In 1 Chitty's Pleading, 19, it is said that no action lies against the executor upon a covenant to be performed by the testator in person, and which consequently the executor cannot perform; and again, in Chitty on Contracts, 138, that death, though not in general a revocation of an agreement, may be such when the engagement is a personal one, to be performed by the deceased himself, and requiring personal skill or taste.

In Pollock on Contracts, 367, the principle is thus stated: "All contracts for personal service, which can be performed only during the life of the contracting party, are subject to the implied condition that he shall live to perform them, and should he die, his executor is not liable to an action for the breach of contract occasioned by his death."

In such cases, it is held that the act of God furnishes an excuse sufficient. Accordingly in Bourt v. Firth, 4 Court of C. P., 1, a plea to an action on an apprentice-bond that the apprentice was prevented by sickness from performing the contract, was ruled to be a valid plea and the defence a good one, the court saying that incapacity, by reason of the intervention of an act of God, to perform personal service, is an excuse for its non-performance, notwithstanding an absolute and unconditional covenant to render the same; and again in Farrow v. Wilson, reported in the same volume at page 744, it was held that where one party covenanted to serve another as farm-bailiff, the death of either party dissolved the contract — such being an implied condition, it was said, in every contract for personal services — and the same doctrine has been recognized in Robinson v. Davidson, 6 Court of Exchequer, 268; Taylor v. Caldwell, 113 E. C. L. Rep., 826; Dickey v. Linscott, 20 Me. 453.

Assuming such to be the law, under which does the case at bar fall? the general rule, or the exception as stated? This must depend upon the intention of the parties, for at last, it is in every case (570) purely a question as to their intention.

It is true that the cases put down in the books, like those cited by us, are generally those in which the contracts sued on have been to marry — to teach an apprentice — to render services as an author, or as a doctor or a lawyer — such as will be determined by the very nature of the services to be rendered or the skill requisite to perform them, to the exclusion of all thought of performance by any other person than the contracting party.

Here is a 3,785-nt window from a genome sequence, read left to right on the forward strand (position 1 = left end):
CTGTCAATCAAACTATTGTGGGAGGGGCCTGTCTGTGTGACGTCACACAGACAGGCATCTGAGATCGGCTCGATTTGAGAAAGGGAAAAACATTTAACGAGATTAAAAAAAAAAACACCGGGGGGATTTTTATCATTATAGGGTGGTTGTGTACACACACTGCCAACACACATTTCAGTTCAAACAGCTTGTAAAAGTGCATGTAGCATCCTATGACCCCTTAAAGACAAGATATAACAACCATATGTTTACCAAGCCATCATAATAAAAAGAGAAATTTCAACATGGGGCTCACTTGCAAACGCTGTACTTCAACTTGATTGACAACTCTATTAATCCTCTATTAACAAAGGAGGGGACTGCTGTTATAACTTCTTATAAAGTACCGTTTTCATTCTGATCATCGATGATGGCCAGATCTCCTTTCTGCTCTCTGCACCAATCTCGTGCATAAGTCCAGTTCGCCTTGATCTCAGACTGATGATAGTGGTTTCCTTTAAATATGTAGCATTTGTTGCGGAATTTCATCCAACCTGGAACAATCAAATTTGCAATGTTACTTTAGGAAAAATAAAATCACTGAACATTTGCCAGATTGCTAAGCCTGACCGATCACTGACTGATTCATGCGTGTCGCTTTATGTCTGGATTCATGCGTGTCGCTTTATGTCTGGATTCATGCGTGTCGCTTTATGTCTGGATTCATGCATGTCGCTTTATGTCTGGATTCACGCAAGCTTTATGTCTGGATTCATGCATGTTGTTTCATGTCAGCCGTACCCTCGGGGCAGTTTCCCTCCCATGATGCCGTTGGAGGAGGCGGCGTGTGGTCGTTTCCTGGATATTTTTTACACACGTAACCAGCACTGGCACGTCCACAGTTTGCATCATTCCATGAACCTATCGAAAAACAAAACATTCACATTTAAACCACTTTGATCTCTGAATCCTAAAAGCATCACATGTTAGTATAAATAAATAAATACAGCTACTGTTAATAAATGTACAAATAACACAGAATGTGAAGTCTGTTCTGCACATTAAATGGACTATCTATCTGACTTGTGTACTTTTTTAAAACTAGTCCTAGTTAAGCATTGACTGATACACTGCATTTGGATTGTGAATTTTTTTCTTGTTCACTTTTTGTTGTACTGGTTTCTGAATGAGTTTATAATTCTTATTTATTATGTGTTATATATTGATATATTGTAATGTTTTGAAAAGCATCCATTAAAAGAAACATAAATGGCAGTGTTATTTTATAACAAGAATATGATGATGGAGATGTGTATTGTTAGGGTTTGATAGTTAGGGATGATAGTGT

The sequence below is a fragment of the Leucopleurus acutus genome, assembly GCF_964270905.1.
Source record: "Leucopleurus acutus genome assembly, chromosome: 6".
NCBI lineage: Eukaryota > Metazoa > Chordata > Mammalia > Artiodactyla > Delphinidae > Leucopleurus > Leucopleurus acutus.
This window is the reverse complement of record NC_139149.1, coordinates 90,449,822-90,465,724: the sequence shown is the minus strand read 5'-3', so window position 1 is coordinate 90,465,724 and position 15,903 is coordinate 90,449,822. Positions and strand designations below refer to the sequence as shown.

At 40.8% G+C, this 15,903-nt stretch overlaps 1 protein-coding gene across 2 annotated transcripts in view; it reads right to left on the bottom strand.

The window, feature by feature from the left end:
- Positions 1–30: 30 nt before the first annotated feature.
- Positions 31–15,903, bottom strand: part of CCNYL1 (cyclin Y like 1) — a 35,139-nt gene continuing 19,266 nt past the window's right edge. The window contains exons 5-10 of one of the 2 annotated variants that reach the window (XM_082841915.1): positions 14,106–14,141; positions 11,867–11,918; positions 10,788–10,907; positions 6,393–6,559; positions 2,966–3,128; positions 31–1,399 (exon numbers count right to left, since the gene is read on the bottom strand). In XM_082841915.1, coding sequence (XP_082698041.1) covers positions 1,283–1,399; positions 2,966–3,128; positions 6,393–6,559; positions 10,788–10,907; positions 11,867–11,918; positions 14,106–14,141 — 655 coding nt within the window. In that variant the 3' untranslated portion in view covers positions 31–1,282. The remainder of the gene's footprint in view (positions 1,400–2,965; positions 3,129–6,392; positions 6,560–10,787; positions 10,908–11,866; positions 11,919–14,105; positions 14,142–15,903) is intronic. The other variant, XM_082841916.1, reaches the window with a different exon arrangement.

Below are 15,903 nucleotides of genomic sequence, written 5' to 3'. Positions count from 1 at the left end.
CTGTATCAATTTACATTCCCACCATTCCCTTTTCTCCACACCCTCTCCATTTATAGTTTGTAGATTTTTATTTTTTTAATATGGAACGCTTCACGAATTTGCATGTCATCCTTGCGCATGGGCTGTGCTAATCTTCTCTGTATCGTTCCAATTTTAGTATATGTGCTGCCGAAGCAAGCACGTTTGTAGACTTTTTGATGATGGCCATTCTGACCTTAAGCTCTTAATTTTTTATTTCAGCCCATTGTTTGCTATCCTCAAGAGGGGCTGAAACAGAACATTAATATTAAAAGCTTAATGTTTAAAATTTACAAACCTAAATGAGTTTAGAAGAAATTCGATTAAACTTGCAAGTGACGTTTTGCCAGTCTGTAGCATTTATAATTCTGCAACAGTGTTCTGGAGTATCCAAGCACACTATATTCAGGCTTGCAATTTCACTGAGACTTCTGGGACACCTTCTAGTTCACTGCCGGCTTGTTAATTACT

But still this is so, even in contracts of that nature, because the law implies such to have been the intention of the parties, and for that reason, and that alone, construes them to be personal contracts, and takes them out of the general rule.

Now if such be the consequence of an implied intention of the parties, how much more should it follow in the cast of a contract, in which they have clearly manifested a purpose to treat their contract as personal, and the very circumstances surrounding them forbid that any other construction should be put upon it?

Here, the contract on the part of the defendant's intestate was that he would administer to the comfort of his father and mother during their lives, and would see that they were provided for; and further, that he would jointly occupy with them their home, and he and his family become members of their family; thus, every feature of it depending upon the relation which he, as a near kinsman, bore to them, and upon the confidence which they reposed in him personally.

It is to be observed, moreover, that the contract was an entire one, to be performed by the administrator in whole or not at all. If bound to maintain them, and see to their comfort, he must needs have (571) had the correlative right to demand admittance, stranger though he might have been, into their home, that he might become an inmate thereof.

If in the life-time of all the parties, the defendant's intestate had sought to introduce a stranger into the family, and through his agency to have performed the services stipulated to be rendered by himself, can it be supposed that the law would, for one moment, have tolerated such a course? and if not, then should the law, after his death, furnish a substitute for him, in his administrator, when he, himself, could not appoint one? We think not; and for the reason that the parties to the contract, manifestly, never contemplated or intended that there should be one.

Our conclusion therefore is that so much of said agreement as imposed upon the defendant's intestate the duty of providing for the plaintiff's intestate and his wife, and of looking after their comfort, was purely personal in its nature, and inasmuch as the defendant could not have enforced his right to perform it, so neither is he liable to an action for not having done so.

There is no error, and the judgment of the court below is affirmed.

No error. Affirmed. Cited: Burch v. Bush, 181 N.C. 128; Hall v. Trust Co., 200 N.C. 738.

Summaries of

Siler v. Gray

Supreme Court of North Carolina
Feb 1, 1882
86 N.C. 566 (N.C. 1882)
Case details for

Siler v. Gray

Case Details

Full title:T. P. SILER, ADM'R, v. T. R. GRAY, ADM'R

Court:Supreme Court of North Carolina

Date published: Feb 1, 1882


86 N.C. 566 (N.C. 1882)